Leverage that expertise with hands-on knowledge and get certified as a travel agent.
We met a friend on the road and he sold real estate from his RV while traveling full-time. This is probably one of the rarest RV business ideas that we’ve come across since you usually need to be in person to show a home.
He would make connections online, refer to agents in his network or at his office to do the property showing, then write up the paperwork and make the sale entirely remotely.
Some of his clients he had never met in person, and almost all of the properties he had never stepped foot in. In a few rare cases for large commercial projects, he would get to the nearest airport and fly in for a few days to be in-person with a client, but most of his work for home sales was done remotely.
If you’ve got the skills to network with people online and making new connections through social media, then there’s success and a generous income potential available here.
RV Business ideas (specific to the RV or camping niche)
If you’re staying at campgrounds or RV parks surrounded by RVs, you’re going to find people who have a small leak in their toilet, have a wiring issue to sort out, or want to make a change to something in their rig.
There are so many possibilities for this business idea if you’re willing to let people know about your services, provide some advice around the campfire and slowly start to be well known in the community.
While this may not be a consistent, reliable income, it does mean that there you’ll have access to potential clients all around you.
Many RVers are not full-time in their rig. They might use their RV on weekends or as a getaway during the summer. These people might not have a vehicle to tow an RV but might need to get their RV towed for service or replacement occasionally.
You will also find snowbirds who may want their RV north during the summer and brought south for the winter (but they might not be comfortable towing or driving the long haul).
In another example, someone may live in their RV full-time and has decided to change parks.
Hang out on the RVing facebook groups, and it won’t take long before you’ll get the question, “Anyone able to tow my RV from X to Y?” and your business could be the perfect fit for that client.
Both inside and outside, offering a reasonable cleaning service for RVs (while you’re stationed at RV parks) means that your clients are never far away.
Be sure to check park regulations for cleaning and water usage for the outside of RV rigs (some parks won’t allow it because it causes mud or for municipal water restrictions), but as far as the inside goes, plenty of people would love a freshening up of their RV and in such a small space, you’ll see big results quickly.
Like Airbnb for RVs, some platforms will allow you to rent out your RV for a night, a week, a month, or longer. If you can find a park close to a major landmark or tourist attraction that will allow you to use a site for this purpose or have space on your property for a full hookup camper, you can lease an RV from a dealership and put it on a full hookup RV site then rent it out for a substantial profit.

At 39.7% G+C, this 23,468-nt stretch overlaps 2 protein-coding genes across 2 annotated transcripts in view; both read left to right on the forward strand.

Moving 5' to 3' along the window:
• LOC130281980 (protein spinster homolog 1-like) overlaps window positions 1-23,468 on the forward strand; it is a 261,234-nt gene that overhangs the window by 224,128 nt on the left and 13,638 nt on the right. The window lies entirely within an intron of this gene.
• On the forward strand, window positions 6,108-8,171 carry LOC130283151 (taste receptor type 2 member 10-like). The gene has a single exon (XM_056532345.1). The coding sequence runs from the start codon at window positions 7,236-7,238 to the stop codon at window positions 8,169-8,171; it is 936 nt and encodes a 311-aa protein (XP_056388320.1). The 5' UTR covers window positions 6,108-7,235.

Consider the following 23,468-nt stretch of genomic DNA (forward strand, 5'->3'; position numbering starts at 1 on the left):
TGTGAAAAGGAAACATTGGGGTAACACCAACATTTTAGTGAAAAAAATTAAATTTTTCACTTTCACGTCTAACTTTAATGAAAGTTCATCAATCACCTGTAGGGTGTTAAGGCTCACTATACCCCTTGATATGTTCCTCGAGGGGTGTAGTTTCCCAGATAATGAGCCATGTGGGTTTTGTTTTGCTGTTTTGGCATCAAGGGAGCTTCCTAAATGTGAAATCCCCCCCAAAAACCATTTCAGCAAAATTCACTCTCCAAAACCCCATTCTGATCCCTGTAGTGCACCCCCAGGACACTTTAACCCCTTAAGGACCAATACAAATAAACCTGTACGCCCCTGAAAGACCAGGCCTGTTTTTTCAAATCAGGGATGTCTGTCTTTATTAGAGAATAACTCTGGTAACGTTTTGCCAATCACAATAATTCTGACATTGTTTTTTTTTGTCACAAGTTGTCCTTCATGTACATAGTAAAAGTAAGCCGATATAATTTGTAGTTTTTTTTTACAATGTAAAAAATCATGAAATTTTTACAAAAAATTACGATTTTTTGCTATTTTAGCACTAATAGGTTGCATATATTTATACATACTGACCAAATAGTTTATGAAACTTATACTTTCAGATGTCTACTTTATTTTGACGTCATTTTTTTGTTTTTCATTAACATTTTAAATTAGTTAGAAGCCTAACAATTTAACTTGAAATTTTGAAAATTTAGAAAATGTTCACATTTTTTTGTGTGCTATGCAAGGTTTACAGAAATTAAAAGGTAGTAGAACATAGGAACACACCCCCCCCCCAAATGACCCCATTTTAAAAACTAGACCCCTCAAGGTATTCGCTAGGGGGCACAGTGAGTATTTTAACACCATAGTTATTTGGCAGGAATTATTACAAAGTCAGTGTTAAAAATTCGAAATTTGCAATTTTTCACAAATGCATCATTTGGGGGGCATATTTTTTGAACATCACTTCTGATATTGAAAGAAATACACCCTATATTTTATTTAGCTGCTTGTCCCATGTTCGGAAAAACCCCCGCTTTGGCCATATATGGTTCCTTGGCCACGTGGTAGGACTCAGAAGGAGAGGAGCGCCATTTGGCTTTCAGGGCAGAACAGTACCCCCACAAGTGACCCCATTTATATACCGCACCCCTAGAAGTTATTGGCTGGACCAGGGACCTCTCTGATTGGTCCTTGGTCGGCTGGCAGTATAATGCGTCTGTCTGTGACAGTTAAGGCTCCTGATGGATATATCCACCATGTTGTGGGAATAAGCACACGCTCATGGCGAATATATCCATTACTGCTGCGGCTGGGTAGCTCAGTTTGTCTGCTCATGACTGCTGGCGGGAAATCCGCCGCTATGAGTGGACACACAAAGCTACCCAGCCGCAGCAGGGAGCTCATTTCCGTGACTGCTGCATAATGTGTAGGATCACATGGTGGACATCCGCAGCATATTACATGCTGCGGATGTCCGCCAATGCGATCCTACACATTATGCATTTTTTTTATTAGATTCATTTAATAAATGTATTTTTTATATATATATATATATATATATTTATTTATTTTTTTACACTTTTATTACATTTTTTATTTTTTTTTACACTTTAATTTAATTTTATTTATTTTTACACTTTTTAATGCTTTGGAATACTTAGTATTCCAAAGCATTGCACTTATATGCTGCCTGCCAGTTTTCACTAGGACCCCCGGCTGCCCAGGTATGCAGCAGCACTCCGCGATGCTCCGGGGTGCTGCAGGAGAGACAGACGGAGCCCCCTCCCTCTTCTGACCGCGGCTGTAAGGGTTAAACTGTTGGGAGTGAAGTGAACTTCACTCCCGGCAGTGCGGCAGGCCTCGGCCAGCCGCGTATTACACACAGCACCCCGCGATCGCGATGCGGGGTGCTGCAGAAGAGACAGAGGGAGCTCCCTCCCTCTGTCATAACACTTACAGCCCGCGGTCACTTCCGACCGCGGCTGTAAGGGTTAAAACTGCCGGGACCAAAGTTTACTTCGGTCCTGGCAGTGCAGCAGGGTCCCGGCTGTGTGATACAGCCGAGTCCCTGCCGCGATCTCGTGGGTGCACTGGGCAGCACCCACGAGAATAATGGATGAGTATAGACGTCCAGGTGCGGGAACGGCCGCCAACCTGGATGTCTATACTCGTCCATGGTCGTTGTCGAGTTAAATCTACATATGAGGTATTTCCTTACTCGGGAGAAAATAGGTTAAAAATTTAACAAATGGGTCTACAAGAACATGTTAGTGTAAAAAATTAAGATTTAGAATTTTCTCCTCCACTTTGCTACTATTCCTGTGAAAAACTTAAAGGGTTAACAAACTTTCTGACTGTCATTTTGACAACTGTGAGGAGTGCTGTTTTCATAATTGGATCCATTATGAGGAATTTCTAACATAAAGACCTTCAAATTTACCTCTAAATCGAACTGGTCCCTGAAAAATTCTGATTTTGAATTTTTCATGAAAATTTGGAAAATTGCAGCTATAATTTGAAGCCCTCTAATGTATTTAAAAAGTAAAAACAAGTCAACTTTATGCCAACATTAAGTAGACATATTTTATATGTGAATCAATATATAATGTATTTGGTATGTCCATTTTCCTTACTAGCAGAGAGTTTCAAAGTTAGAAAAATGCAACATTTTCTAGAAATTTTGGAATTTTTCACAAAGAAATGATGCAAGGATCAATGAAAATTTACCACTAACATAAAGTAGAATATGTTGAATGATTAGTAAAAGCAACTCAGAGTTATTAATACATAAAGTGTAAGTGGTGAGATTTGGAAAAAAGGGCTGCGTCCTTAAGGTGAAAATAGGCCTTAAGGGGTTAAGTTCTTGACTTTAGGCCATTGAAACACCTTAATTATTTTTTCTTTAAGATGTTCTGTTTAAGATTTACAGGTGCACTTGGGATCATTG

You may also find a market of people who want to tow or drive an RV themselves to the park of their choice, so gradually building a fleet over motorhomes could be the RVers version of being a landlord.
Keep in mind that, unlike property, RVs won’t appreciate over time, but that being said, the cost to get into an RV lease (or pay back a line of credit for an RV) will be substantially less than the cost of purchasing a rental property.
If you’ve got some renovation or interior design skills then renovating RVs as a business can be profitable if you can figure out how to connect with your audience.
Instagram and YouTube are great places to show off before and after samples of your work and design style, and with full-time RVing becoming a popular option for people looking to become digital nomads, there are people who want their RV to be less like what comes off the factory line and more like their home.
Start by finding a great deal on an RV and flip it yourself, then use that as an example to show future clients.
Which of these businesses you can run from an RV resonates with you?
While running a business from your RV can seem like an ‘out of the box’ idea for someone who has always lived in a home (or what we might call ‘sticks and bricks’) there are plenty of people doing it well. Join a facebook group. Ask lots of questions. Figure out how to start a small business and generate an income with this digital nomad lifestyle.
BONUS TIP: Speak with a tax accountant about your RV business as early as you can.
Whatever business you decide to run, speak with an accountant right away to learn what can be expensed as business use in your RV according to your local laws. Learning from the beginning what qualifies for a tax deduction can help keep more money in your pocket and help you make business decisions (like internet and phone expenses) as you’re growing your business.
Ready to get started but not sure how you’ll actually get work done in an RV with your family? Here are some tips on actually getting work done in your RV! (Tips we’ve learned since we hit the road in 2018)